Rahman signs with Don King


World heavyweight boxing champion Hasim Rahman of Baltimore has signed with Don King Promotions for a reported $5 million and is apparently being pointed to a title defense against journeyman Brian Nielsen of Denmark for another $5 million.

Rahman's longtime promoter, Cedric Kushner, confirmed in a statement released yesterday that Rahman signed with King on Thursday night, ending nearly four weeks of negotiations for his services between cable giants HBO and Showtime.

USA Today reported yesterday that Rahman (35-2, 29 knockouts) earned $5 million for signing with King and is expected to later sign for $5 million to make his first title defense against Nielsen (61-1, 43 KOs) on Aug. 4 in Beijing. The bout would be on the undercard of the World Boxing Association title fight between champion John Ruiz and Evander Holyfield, which is being promoted by King.

Rahman, the 28-year-old World Boxing Council and International Boxing Federation champ, turned down a guaranteed $19.25 million deal from Showtime to fight Mike Tyson, who is contractually bound to that network. The Abingdon resident also eschewed a guaranteed $17 million deal from HBO for a rematch with Lennox Lewis, who has ties to HBO.

Rahman earned his title belts with his fifth-round knockout of Lewis on April 21 in Brakpan, South Africa.

Neither Rahman, co-managers Stan Hoffman and Steve Nelson, nor King could be reached yesterday.

USA Today reported that if Rahman defeats Nielsen, King would match the champion against the Ruiz-Holyfield winner for $15 million, followed by a fight with either Lewis, for $20 million, or Tyson, for $30 million.

Neither Ruiz nor Rahman has ties to any network, so King is free to negotiate the Beijing card with either HBO or Showtime for television rights to their fights.

Eric Bottjer, Kushner's senior matchmaker, said Kushner "absolutely" has a contract with Rahman. House of Boxing Web site, citing sources close to Rahman's negotiations, reported that Kushner's contract with Rahman has expired. Kushner, who has promoted all but eight of Rahman's 37 bouts, convened with his attorneys early yesterday and said he plans to take legal action against Rahman and King.

Kushner and King have been at odds in the past. In 1998, Kushner filed a $12 million lawsuit against King, charging he attempted to "steal and bribe" Rahman. The suit is still pending in the U.S. Supreme Court.

Kushner's statement yesterday accuses King of coercing "Hasim Rahman into signing some sort of promotional agreement," and vows to "pursue this matter to its end."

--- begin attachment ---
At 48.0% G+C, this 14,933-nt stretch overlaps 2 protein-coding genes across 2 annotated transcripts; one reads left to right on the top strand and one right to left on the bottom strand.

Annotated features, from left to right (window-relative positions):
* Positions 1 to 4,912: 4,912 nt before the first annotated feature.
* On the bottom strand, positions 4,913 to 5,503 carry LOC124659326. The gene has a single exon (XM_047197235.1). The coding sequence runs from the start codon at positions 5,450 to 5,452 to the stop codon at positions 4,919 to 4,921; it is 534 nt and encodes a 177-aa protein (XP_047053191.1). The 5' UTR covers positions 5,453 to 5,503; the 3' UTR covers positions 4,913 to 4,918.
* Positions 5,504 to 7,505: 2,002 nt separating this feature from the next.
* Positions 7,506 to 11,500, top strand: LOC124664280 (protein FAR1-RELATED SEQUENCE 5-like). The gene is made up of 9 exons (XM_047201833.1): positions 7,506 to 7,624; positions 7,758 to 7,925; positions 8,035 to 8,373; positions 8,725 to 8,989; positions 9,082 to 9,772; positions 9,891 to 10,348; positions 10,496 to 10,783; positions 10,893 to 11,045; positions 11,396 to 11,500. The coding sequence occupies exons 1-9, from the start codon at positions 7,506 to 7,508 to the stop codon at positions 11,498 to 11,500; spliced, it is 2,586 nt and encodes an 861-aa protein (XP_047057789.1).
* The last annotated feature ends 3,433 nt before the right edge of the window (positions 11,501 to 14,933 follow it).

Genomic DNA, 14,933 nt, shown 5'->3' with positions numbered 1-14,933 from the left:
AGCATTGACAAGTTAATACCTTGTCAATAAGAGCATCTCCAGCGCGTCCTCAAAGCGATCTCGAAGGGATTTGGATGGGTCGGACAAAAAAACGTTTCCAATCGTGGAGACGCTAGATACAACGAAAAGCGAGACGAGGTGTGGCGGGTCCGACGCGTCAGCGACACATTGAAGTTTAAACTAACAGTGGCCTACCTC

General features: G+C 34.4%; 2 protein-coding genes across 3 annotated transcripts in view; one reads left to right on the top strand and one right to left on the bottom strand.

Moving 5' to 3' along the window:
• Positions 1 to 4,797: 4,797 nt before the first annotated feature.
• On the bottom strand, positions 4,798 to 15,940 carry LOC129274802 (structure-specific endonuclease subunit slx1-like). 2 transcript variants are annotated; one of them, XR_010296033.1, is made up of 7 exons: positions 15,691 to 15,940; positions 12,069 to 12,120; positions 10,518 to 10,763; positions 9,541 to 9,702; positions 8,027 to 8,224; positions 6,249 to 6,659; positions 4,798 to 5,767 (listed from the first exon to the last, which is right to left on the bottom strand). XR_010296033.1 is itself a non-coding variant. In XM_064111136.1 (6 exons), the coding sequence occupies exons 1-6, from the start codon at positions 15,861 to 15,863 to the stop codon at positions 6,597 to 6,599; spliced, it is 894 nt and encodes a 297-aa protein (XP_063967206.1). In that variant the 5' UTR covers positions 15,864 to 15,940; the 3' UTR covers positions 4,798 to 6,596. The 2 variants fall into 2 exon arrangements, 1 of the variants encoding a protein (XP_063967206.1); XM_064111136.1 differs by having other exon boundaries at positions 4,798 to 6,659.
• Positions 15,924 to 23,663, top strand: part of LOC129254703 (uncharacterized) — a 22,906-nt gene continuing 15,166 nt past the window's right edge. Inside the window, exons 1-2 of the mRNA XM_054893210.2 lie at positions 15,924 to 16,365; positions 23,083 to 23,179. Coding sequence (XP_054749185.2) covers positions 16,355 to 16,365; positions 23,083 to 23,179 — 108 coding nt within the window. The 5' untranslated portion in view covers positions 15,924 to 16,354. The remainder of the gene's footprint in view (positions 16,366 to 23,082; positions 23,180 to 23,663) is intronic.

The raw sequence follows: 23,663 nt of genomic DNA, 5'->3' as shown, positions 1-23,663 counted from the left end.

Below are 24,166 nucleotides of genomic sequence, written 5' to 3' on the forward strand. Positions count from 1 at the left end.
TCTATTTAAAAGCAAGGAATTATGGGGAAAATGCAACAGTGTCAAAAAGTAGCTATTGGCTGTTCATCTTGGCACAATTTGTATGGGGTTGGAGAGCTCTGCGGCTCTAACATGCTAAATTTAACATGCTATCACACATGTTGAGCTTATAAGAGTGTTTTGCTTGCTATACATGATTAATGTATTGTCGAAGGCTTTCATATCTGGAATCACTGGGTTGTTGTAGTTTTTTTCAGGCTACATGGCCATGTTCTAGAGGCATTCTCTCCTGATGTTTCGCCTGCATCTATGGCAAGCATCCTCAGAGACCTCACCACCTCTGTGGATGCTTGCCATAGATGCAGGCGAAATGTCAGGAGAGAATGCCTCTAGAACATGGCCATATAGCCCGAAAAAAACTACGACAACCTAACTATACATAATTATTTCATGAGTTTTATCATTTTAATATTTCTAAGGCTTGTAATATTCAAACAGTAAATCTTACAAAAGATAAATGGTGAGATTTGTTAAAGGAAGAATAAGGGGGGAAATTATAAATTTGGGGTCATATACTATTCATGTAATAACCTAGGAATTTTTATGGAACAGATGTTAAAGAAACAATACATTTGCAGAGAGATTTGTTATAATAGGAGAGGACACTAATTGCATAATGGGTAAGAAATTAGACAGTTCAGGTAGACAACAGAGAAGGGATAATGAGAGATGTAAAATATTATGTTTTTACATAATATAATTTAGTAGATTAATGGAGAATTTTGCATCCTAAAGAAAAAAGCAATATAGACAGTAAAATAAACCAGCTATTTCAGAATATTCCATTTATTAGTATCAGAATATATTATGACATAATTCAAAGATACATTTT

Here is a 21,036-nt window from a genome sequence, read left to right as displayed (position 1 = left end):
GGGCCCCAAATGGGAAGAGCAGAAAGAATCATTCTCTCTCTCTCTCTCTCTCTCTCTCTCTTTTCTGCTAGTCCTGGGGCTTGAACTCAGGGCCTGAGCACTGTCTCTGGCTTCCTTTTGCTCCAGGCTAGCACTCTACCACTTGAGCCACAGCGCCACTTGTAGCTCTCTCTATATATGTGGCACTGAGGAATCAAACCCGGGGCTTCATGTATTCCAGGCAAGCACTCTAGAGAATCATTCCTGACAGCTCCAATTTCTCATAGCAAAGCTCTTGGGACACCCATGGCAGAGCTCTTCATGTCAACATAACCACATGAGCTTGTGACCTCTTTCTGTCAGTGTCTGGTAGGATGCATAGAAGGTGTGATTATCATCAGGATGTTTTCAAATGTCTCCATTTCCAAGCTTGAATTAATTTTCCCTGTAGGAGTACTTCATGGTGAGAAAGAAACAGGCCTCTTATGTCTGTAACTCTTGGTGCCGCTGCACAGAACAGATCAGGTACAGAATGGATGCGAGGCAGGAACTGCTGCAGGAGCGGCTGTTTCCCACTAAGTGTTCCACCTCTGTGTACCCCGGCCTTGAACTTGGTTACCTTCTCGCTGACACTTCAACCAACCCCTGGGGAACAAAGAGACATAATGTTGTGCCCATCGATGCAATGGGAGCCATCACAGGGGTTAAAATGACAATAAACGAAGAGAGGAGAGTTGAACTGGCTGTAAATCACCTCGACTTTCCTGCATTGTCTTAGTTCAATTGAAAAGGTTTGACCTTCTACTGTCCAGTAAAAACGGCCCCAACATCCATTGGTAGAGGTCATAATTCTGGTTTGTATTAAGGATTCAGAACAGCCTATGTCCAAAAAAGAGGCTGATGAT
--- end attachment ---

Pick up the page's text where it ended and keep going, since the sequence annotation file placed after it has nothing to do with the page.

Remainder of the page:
"It's unfortunate that a young man with such a bright future could be subjected to legal action which threatens to stall his promising career," Kushner said. "We don't have all the facts in our possession, but I'm sure Rock was not aware of all the legal implications in dealing with another promoter."

Pat English, the attorney for Lewis' New Jersey-based co-promoter Main Events, has already filed a lawsuit, and Shelly Finkel, Tyson's adviser, has threatened a lawsuit.

"Lennox Lewis already has filed suit against Rahman and Don King Productions in the United States District Court of New York," English said, "primarily for breach of contract."

English also said he will sue King for tortious interference, charging that King induced Rahman into breaking his contract with Lewis' promotional team. English will also pursue an "injunctive relief" declaration that would prevent Rahman from fighting anyone but Lewis, whom he argues was contractually obliged to a rematch.

Rahman told The Sun earlier this week that he expected a court battle, no matter with whom he signed. On Thursday, he met "for a couple of hours" with renowned New York boxing attorney Milt Chwasky, according to Chwasky. The attorney has represented Riddick Bowe, Michael and Leon Spinks and Arturo Gatti. Chwasky would not comment on the details of their meeting.

The timeline of the order of defenses King has scheduled for Rahman - particularly the window between his fight with Nielsen and his mandatory defense against Tyson, the WBC's No. 1 contender - could be a problem. Rahman, in accordance with WBC rules, must fight Tyson on or before Nov. 11, leaving little time for an interim bout between Rahman and the Ruiz-Holyfield winner should Rahman defeat Nielsen.

"But Mike Tyson is the No. 1 contender to the WBC title. We have a mandatory on Nov. 11, and that's the date we'll hold on to," Finkel said. "Rahman has a chance to fight either Tyson or Lewis and he picks Nielsen? But nothing surprises me with Don King."

Three years ago, King and Tyson filed identical $100 million lawsuits against each other stemming from a past promotional dispute. Tyson had vowed never to work with King, but sources indicate that King will attempt to use a title fight for Tyson as a way of settling their monetary differences.

Under the terms of Rahman's deal with King, a rematch with Lewis could be delayed indefinitely.

"We tried to deal above the table, tried to do the best for our fighter. We gave Rahman a shot when we didn't have to give him a shot," said Gary Shaw, Lewis' promoter with Main Events. "It doesn't help Rahman to fight a guy like Brian Nielsen. We will be putting everything in the hands of our lawyers."

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